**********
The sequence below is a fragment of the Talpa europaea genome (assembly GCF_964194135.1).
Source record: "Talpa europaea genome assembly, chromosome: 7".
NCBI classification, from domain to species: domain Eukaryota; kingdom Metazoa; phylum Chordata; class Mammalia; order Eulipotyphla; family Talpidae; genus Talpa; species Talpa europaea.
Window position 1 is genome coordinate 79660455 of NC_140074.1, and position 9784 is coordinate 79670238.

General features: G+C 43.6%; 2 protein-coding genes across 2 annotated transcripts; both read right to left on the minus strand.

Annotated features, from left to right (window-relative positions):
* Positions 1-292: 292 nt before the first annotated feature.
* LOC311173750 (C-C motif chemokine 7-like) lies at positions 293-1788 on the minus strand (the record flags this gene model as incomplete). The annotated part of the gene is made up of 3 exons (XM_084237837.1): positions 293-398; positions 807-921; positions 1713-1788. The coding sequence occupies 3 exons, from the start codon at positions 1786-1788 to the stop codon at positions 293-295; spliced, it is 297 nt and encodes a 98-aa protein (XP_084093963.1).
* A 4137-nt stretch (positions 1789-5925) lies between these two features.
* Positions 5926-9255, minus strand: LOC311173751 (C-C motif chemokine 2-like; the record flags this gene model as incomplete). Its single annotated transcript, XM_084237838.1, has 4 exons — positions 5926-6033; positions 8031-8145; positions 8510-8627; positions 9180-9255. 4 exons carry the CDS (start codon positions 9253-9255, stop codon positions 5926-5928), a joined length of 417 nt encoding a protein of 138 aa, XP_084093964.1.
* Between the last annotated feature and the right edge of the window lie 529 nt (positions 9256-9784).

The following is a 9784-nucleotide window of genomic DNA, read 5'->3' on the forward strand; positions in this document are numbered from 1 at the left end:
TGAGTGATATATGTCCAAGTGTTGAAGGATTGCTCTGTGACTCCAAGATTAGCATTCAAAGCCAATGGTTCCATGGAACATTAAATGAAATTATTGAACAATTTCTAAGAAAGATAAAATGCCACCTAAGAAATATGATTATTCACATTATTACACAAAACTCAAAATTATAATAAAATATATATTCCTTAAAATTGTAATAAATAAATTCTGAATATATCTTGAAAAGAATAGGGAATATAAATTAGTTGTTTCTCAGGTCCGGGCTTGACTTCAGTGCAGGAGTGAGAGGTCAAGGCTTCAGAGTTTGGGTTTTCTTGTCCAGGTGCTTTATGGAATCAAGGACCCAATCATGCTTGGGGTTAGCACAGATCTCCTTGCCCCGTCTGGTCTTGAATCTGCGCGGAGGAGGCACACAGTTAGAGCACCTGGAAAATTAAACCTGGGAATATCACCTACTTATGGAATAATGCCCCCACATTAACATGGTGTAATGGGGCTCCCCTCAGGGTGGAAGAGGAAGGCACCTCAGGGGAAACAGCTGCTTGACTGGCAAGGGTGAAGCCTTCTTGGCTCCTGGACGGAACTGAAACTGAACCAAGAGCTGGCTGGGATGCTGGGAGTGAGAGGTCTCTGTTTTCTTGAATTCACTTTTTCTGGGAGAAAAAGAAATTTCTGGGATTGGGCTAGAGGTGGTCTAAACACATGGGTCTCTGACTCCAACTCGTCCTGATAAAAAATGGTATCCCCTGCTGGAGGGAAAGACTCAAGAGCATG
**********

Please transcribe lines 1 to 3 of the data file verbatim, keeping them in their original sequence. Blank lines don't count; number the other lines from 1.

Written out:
The sequence below is a fragment of the Talpa europaea genome (assembly GCF_964194135.1).
Source record: "Talpa europaea genome assembly, chromosome: 7".
NCBI classification, from domain to species: domain Eukaryota; kingdom Metazoa; phylum Chordata; class Mammalia; order Eulipotyphla; family Talpidae; genus Talpa; species Talpa europaea.